Willimon also has proven Mara’s initial faith in “House of Cards” was well-placed.
“Beau has always been super-honest,” she reports. “There were never any secrets, and that’s also a different thing from being on a regular network show. They don’t want to tell anybody anything, and that gives me so much anxiety. To be a part of this sort of team, where I felt like I could ask anything and they would give me the most honest answer, I always felt very safe. It was such a relief to have that relationship.”
The same applies to the other “House of Cards” actors as well, Mara attests. She gives immediate praise to Spacey – also another of the series’ executive producers – and she says she’s been a fan of Wright, who makes her directing debut on the show this season, “forever. My only complaint is that I didn’t have enough scenes with Robin, but that one with her (in which a coolly controlled Claire visits a mildly panicked Zoe at home) was one of my favorite days of work.”
Also a star of such movies as “127 Hours,” “We Are Marshall” and “Transsiberian,” Mara (whose family founded football’s New York Giants and Pittsburgh Steelers) admits she was “lucky” enough to get to see Season 1 of “House of Cards” before most other people. “That is not the case” this time, she allows.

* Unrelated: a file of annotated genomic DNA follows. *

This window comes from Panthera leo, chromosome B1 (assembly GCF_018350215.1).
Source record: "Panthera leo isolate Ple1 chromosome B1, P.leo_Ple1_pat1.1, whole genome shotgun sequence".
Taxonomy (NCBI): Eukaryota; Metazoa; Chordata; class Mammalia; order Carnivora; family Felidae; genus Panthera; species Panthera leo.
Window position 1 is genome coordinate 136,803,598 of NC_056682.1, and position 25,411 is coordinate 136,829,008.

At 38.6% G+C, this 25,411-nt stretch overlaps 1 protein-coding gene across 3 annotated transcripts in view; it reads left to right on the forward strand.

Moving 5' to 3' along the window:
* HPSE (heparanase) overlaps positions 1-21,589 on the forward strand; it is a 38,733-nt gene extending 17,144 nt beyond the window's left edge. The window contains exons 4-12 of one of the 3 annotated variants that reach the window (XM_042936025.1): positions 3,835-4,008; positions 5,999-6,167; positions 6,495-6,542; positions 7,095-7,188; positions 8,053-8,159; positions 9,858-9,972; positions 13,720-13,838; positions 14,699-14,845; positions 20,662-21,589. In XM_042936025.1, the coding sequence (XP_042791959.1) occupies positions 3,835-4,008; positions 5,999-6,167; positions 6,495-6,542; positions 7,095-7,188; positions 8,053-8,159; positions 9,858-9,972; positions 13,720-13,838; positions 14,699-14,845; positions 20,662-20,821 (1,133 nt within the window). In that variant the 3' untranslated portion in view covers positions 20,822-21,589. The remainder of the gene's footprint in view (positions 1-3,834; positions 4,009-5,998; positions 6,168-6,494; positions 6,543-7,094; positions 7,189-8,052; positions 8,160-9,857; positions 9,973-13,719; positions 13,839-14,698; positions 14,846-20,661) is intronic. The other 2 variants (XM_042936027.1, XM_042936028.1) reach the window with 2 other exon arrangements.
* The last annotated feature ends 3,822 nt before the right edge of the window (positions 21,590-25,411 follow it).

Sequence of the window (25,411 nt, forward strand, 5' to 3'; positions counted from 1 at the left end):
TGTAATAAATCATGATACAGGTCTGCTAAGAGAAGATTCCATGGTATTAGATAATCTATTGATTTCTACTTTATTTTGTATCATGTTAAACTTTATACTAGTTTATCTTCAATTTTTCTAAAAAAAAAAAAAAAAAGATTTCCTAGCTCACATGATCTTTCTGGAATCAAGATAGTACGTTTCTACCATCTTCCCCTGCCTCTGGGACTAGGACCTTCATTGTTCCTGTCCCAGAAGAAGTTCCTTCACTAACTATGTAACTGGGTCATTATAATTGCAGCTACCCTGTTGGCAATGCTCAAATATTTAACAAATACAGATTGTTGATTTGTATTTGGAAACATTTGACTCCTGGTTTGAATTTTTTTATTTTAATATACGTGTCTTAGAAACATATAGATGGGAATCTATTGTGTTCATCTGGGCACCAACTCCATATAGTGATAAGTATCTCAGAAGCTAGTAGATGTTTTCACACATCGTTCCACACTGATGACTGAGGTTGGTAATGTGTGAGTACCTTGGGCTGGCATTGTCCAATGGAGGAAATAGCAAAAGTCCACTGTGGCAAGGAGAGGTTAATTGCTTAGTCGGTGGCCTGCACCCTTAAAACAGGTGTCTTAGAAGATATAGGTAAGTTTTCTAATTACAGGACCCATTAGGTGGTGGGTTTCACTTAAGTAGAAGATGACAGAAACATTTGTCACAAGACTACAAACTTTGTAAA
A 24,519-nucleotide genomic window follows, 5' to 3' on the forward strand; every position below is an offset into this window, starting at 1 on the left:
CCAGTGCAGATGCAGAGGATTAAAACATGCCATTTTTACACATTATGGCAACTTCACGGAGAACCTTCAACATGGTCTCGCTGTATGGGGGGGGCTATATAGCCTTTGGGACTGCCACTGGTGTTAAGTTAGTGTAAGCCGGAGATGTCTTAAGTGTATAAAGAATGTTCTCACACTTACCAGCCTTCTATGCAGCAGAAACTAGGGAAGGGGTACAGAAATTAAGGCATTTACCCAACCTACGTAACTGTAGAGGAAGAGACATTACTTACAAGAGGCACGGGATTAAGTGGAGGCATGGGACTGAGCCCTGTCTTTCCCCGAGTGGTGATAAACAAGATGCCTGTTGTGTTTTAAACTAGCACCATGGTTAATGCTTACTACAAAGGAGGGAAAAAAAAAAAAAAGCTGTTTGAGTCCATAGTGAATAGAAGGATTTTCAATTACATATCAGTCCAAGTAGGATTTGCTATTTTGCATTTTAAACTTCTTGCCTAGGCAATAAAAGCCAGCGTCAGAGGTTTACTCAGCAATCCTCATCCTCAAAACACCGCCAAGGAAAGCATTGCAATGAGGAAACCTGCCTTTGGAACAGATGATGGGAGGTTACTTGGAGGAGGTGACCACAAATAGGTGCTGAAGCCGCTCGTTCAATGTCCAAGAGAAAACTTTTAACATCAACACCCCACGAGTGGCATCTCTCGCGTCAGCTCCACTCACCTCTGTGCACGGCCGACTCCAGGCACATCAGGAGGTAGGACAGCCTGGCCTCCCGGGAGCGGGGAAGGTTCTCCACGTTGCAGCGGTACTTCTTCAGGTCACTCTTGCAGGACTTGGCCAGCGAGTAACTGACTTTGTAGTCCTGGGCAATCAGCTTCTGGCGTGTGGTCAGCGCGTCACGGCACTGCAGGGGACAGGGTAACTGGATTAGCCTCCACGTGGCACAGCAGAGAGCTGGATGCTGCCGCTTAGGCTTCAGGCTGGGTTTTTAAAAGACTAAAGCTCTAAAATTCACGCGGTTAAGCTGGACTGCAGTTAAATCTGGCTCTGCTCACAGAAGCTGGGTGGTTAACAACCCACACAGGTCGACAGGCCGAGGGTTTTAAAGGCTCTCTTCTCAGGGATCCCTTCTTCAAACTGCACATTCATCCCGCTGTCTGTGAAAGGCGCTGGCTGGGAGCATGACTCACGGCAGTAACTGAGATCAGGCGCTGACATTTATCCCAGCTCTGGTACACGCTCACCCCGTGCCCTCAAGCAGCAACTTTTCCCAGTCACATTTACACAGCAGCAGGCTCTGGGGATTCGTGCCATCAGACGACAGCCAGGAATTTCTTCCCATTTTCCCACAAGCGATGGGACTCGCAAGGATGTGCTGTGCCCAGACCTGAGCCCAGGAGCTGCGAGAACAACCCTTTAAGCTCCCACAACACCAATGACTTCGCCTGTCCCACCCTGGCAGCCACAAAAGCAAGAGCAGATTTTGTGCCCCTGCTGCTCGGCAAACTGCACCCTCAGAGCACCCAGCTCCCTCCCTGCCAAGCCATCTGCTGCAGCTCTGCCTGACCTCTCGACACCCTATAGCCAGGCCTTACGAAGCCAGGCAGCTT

“I haven’t seen anything, and I’m going to spend 13 hours on Valentine’s Day watching it. If I’m in a movie that’s coming out, I think it’s really fun to sneak in a theater and watch it with the audience, to feel that sort of excitement.
“With this,” Mara notes, “even though I’ll be watching it at home, it’ll still be the excitement of seeing it when everybody else does. I’m happy to have that experience with Season 2.”